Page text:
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Sunday, August 14, 2016

The Newest Berger Adventure Begins .... in Latvia

For some strange reason, a gremlin has caused some of the photos below to be totally wacky. Will see what can be done before we post more!

The summer vacation may be over but the newest Berger adventure began a couple of days ago when we left Denver for the long haul flights to Riga, Latvia via Reykjavik and Oslo. Great to be on the road again even if it meant we were rather wiped when we checked into our hostel in Riga last night close to 7pm local time, i.e. 9 hours ahead of Denver time. Steven joked that he was glad he was able to eat some 'comfort food' on Saturday night for dinner and again for breakfast i.e. McDonald's, as the hostel is directly above that fine dining establishment!  

Our private room at Riga Hostel.
I am sure many of you are probably wondering why we chose to begin our trip in Riga of all places. For us, it made sense as we wanted to complete the circle we began in 2013 when we visited our first Baltic nation, Estonia. We will be going on from here to discover two cities in the only other Baltic country, Lithuania. Plus, we've long had a fascination in, and interest with, the Eastern European bloc of nations and, after the next month or so, we'll have visited most of those.

Riga is the largest and most cosmopolitan city in the Baltic states and has been designated as an UNESCO World Heritage Site for its medieval churches, guild halls, lovely if a tad treacherous cobblestones streets and its ornately decorated Art Nouveau buildings. Now you know why we came here!

We wandered around most of the Old Town by ourselves in the morning.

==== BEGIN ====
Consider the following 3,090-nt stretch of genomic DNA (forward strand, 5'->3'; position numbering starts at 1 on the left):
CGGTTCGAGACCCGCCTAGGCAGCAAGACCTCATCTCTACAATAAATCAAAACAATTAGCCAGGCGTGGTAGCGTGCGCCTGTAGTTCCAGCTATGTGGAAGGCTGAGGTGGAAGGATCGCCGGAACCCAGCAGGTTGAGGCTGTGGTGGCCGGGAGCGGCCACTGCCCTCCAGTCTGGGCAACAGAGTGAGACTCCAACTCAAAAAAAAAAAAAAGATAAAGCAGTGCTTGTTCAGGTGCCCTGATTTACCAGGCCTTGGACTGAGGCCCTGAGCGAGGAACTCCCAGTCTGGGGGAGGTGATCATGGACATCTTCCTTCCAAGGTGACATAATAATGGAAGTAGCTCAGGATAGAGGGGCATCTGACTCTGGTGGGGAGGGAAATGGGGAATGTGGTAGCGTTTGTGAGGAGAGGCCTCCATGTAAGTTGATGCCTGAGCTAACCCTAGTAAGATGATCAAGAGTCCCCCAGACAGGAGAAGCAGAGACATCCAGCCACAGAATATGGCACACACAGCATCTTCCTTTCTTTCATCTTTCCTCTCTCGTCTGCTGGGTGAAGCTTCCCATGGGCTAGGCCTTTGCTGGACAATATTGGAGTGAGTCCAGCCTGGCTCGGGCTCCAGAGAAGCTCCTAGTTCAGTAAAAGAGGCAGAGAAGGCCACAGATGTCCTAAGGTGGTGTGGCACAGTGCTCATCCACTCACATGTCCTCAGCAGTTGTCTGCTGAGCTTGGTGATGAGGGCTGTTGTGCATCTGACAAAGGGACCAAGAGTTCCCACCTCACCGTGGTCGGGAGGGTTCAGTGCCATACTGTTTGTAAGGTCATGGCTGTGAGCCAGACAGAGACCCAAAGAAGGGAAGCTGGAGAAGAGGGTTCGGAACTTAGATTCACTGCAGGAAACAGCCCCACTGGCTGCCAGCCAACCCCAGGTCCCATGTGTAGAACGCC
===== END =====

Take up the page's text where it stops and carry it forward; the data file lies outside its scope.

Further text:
The Cat House, above and below,was named for the 2 felines perched on top of its towers. Local lore has it that the owner of the building was engaged in quite a dispute with the powerful Great Guild across the street. To show what he thought of them, he turned the cats around so that thueir backsides faced his foes. When the dispute was settled, the cats were returned to their original postions.

Had to make a detour when I saw the store selling handmade Latvian woolen items like the ones above and below. Many of you probably know I love to knit in my spare time, i.e. normally en route to volunteering with Steven.. Discovered so many lovely knitted and linen items today but I refrained from buying any of them, at least so far!

In the narrow lanes of the Old Town, we saw this attractive group of  buildings known as The Three Brothers. These are the oldest homes in the city and date back to the 15th century. These merchants' homes show how families lived in the lower floors while leaving the upper areas for storage. Lots of the architecture in the Old Town looked centuries old but we learned that it is actually only reconstruction as the city was heavily bombed by the Germans who took the city from the Russians in 1941.

Nearby was the red brick St. James' Cathoilic Church that began as a Lutheran church in 1522 until it was handed over to the Catholics 60 years later when Polish King Bathory took the city for a brief spell. Mass was being celebrated so we only saw the entrance area below. By the way, Riga was founded in 1201 by Bishop Albert from Bremen, Germany, who was sent by the pope with 23 vessels and more than 1500 armed crusaders  to spread Christianity in the pagan Baltic states.